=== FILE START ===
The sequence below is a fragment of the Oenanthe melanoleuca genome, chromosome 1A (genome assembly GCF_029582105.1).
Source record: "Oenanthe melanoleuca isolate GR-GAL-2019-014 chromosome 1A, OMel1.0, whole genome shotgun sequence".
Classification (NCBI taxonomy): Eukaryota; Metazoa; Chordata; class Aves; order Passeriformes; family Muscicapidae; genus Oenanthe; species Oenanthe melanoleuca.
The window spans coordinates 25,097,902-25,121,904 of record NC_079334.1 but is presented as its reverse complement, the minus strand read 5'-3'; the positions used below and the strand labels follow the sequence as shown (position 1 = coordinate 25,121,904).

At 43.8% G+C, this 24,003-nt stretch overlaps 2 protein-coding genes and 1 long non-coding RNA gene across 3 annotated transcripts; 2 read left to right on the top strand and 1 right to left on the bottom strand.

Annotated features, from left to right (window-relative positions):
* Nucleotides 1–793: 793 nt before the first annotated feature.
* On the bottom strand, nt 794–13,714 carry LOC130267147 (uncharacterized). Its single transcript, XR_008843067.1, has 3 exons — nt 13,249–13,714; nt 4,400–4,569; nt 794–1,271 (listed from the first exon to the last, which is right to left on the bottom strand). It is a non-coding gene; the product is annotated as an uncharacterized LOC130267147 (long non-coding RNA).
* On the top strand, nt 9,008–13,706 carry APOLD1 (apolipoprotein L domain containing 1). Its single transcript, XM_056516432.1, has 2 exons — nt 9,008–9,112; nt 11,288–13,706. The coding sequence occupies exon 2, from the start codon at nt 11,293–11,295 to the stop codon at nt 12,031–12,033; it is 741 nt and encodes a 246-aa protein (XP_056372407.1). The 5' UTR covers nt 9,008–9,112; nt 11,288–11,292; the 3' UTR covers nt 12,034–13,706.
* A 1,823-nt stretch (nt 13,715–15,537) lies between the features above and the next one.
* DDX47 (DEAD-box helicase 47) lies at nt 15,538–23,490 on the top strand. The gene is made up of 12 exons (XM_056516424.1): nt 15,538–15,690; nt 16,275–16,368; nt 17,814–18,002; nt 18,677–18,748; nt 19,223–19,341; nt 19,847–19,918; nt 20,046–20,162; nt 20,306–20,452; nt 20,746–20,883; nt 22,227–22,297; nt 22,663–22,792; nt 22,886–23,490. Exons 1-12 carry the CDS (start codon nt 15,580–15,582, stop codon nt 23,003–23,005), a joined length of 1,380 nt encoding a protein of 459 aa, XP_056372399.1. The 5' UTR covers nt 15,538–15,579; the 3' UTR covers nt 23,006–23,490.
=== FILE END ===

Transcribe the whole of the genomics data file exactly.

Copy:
The sequence below is a fragment of the Oenanthe melanoleuca genome, chromosome 1A (genome assembly GCF_029582105.1).
Source record: "Oenanthe melanoleuca isolate GR-GAL-2019-014 chromosome 1A, OMel1.0, whole genome shotgun sequence".
Classification (NCBI taxonomy): Eukaryota; Metazoa; Chordata; class Aves; order Passeriformes; family Muscicapidae; genus Oenanthe; species Oenanthe melanoleuca.
The window spans coordinates 25,097,902-25,121,904 of record NC_079334.1 but is presented as its reverse complement, the minus strand read 5'-3'; the positions used below and the strand labels follow the sequence as shown (position 1 = coordinate 25,121,904).

At 43.8% G+C, this 24,003-nt stretch overlaps 2 protein-coding genes and 1 long non-coding RNA gene across 3 annotated transcripts; 2 read left to right on the top strand and 1 right to left on the bottom strand.

Annotated features, from left to right (window-relative positions):
* Nucleotides 1–793: 793 nt before the first annotated feature.
* On the bottom strand, nt 794–13,714 carry LOC130267147 (uncharacterized). Its single transcript, XR_008843067.1, has 3 exons — nt 13,249–13,714; nt 4,400–4,569; nt 794–1,271 (listed from the first exon to the last, which is right to left on the bottom strand). It is a non-coding gene; the product is annotated as an uncharacterized LOC130267147 (long non-coding RNA).
* On the top strand, nt 9,008–13,706 carry APOLD1 (apolipoprotein L domain containing 1). Its single transcript, XM_056516432.1, has 2 exons — nt 9,008–9,112; nt 11,288–13,706. The coding sequence occupies exon 2, from the start codon at nt 11,293–11,295 to the stop codon at nt 12,031–12,033; it is 741 nt and encodes a 246-aa protein (XP_056372407.1). The 5' UTR covers nt 9,008–9,112; nt 11,288–11,292; the 3' UTR covers nt 12,034–13,706.
* A 1,823-nt stretch (nt 13,715–15,537) lies between the features above and the next one.
* DDX47 (DEAD-box helicase 47) lies at nt 15,538–23,490 on the top strand. The gene is made up of 12 exons (XM_056516424.1): nt 15,538–15,690; nt 16,275–16,368; nt 17,814–18,002; nt 18,677–18,748; nt 19,223–19,341; nt 19,847–19,918; nt 20,046–20,162; nt 20,306–20,452; nt 20,746–20,883; nt 22,227–22,297; nt 22,663–22,792; nt 22,886–23,490. Exons 1-12 carry the CDS (start codon nt 15,580–15,582, stop codon nt 23,003–23,005), a joined length of 1,380 nt encoding a protein of 459 aa, XP_056372399.1. The 5' UTR covers nt 15,538–15,579; the 3' UTR covers nt 23,006–23,490.